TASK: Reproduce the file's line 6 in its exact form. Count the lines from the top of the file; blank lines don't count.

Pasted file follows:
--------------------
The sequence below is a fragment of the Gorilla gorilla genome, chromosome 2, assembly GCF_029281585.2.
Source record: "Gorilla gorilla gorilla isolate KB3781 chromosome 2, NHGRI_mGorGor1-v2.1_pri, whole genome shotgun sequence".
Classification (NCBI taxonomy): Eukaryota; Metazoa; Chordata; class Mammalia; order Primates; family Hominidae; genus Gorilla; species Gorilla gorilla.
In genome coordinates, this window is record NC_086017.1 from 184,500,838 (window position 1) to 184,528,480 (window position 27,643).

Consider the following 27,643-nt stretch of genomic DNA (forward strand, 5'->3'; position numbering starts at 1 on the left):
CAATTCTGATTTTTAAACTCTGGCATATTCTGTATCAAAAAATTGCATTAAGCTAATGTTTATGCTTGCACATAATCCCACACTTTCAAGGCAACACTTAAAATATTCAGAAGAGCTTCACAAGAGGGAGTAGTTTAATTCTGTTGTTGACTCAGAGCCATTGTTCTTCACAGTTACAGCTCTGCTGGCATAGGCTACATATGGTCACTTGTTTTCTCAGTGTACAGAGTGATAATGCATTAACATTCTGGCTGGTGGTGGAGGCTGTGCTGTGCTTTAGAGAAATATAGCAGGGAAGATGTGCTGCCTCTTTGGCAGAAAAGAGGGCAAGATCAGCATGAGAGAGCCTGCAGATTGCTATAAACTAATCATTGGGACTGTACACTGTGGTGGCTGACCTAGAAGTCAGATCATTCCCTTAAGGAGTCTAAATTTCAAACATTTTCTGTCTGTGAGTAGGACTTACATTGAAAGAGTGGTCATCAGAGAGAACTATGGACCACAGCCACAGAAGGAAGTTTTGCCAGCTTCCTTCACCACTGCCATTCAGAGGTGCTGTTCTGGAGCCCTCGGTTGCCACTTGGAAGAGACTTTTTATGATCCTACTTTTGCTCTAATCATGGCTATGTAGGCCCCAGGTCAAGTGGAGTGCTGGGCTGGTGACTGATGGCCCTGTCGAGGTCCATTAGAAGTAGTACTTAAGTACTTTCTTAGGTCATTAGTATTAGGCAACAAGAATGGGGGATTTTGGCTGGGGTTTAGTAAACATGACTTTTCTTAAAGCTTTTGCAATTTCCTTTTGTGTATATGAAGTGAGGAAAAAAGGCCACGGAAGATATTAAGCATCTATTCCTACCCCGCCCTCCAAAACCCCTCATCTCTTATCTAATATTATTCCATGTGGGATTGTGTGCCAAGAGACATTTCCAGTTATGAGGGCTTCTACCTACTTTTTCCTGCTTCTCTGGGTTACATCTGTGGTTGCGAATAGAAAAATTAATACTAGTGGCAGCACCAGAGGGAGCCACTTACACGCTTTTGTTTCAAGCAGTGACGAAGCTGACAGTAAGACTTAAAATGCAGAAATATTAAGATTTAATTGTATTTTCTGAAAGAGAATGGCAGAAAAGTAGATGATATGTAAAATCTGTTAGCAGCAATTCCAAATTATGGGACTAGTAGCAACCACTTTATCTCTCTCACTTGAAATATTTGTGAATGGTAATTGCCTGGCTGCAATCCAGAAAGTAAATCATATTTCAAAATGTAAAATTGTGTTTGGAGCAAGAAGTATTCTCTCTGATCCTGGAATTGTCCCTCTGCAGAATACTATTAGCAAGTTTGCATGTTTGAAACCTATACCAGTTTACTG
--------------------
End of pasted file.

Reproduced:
CAATTCTGATTTTTAAACTCTGGCATATTCTGTATCAAAAAATTGCATTAAGCTAATGTTTATGCTTGCACATAATCCCACACTTTCAAGGCAACACTTAAAATATTCAGAAGAGCTTCACAAGAGGGAGTAGTTTAATTCTGTTGTTGACTCAGAGCCATTGTTCTTCACAGTTACAGCTCTGCTGGCATAGGCTACATATGGTCACTTGTTTTCTCAGTGTACAGAGTGATAATGCATTAACATTCTGGCTGGTGGTGGAGGCTGTGCTGTGCTTTAGAGAAATATAGCAGGGAAGATGTGCTGCCTCTTTGGCAGAAAAGAGGGCAAGATCAGCATGAGAGAGCCTGCAGATTGCTATAAACTAATCATTGGGACTGTACACTGTGGTGGCTGACCTAGAAGTCAGATCATTCCCTTAAGGAGTCTAAATTTCAAACATTTTCTGTCTGTGAGTAGGACTTACATTGAAAGAGTGGTCATCAGAGAGAACTATGGACCACAGCCACAGAAGGAAGTTTTGCCAGCTTCCTTCACCACTGCCATTCAGAGGTGCTGTTCTGGAGCCCTCGGTTGCCACTTGGAAGAGACTTTTTATGATCCTACTTTTGCTCTAATCATGGCTATGTAGGCCCCAGGTCAAGTGGAGTGCTGGGCTGGTGACTGATGGCCCTGTCGAGGTCCATTAGAAGTAGTACTTAAGTACTTTCTTAGGTCATTAGTATTAGGCAACAAGAATGGGGGATTTTGGCTGGGGTTTAGTAAACATGACTTTTCTTAAAGCTTTTGCAATTTCCTTTTGTGTATATGAAGTGAGGAAAAAAGGCCACGGAAGATATTAAGCATCTATTCCTACCCCGCCCTCCAAAACCCCTCATCTCTTATCTAATATTATTCCATGTGGGATTGTGTGCCAAGAGACATTTCCAGTTATGAGGGCTTCTACCTACTTTTTCCTGCTTCTCTGGGTTACATCTGTGGTTGCGAATAGAAAAATTAATACTAGTGGCAGCACCAGAGGGAGCCACTTACACGCTTTTGTTTCAAGCAGTGACGAAGCTGACAGTAAGACTTAAAATGCAGAAATATTAAGATTTAATTGTATTTTCTGAAAGAGAATGGCAGAAAAGTAGATGATATGTAAAATCTGTTAGCAGCAATTCCAAATTATGGGACTAGTAGCAACCACTTTATCTCTCTCACTTGAAATATTTGTGAATGGTAATTGCCTGGCTGCAATCCAGAAAGTAAATCATATTTCAAAATGTAAAATTGTGTTTGGAGCAAGAAGTATTCTCTCTGATCCTGGAATTGTCCCTCTGCAGAATACTATTAGCAAGTTTGCATGTTTGAAACCTATACCAGTTTACTG